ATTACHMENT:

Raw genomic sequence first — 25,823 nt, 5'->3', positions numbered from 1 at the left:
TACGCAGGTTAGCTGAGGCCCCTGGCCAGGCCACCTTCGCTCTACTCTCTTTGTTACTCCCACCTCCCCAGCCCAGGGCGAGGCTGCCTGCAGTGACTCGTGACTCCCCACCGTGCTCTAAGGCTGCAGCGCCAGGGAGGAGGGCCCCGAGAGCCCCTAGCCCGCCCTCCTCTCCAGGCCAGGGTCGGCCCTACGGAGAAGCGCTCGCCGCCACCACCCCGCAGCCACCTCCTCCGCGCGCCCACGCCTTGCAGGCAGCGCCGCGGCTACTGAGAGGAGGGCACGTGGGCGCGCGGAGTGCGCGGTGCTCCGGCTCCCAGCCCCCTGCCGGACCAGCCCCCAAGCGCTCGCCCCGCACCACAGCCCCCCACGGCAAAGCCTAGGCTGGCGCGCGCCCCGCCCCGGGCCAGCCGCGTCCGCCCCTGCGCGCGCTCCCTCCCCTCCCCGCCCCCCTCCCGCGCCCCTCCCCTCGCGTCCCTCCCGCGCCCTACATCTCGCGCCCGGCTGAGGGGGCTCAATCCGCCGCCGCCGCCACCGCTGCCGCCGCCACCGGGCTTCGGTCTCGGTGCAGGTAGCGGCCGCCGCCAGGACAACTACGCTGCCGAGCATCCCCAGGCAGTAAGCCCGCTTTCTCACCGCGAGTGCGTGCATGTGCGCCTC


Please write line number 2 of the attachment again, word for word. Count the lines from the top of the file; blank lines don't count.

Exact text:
TACGCAGGTTAGCTGAGGCCCCTGGCCAGGCCACCTTCGCTCTACTCTCTTTGTTACTCCCACCTCCCCAGCCCAGGGCGAGGCTGCCTGCAGTGACTCGTGACTCCCCACCGTGCTCTAAGGCTGCAGCGCCAGGGAGGAGGGCCCCGAGAGCCCCTAGCCCGCCCTCCTCTCCAGGCCAGGGTCGGCCCTACGGAGAAGCGCTCGCCGCCACCACCCCGCAGCCACCTCCTCCGCGCGCCCACGCCTTGCAGGCAGCGCCGCGGCTACTGAGAGGAGGGCACGTGGGCGCGCGGAGTGCGCGGTGCTCCGGCTCCCAGCCCCCTGCCGGACCAGCCCCCAAGCGCTCGCCCCGCACCACAGCCCCCCACGGCAAAGCCTAGGCTGGCGCGCGCCCCGCCCCGGGCCAGCCGCGTCCGCCCCTGCGCGCGCTCCCTCCCCTCCCCGCCCCCCTCCCGCGCCCCTCCCCTCGCGTCCCTCCCGCGCCCTACATCTCGCGCCCGGCTGAGGGGGCTCAATCCGCCGCCGCCGCCACCGCTGCCGCCGCCACCGGGCTTCGGTCTCGGTGCAGGTAGCGGCCGCCGCCAGGACAACTACGCTGCCGAGCATCCCCAGGCAGTAAGCCCGCTTTCTCACCGCGAGTGCGTGCATGTGCGCCTC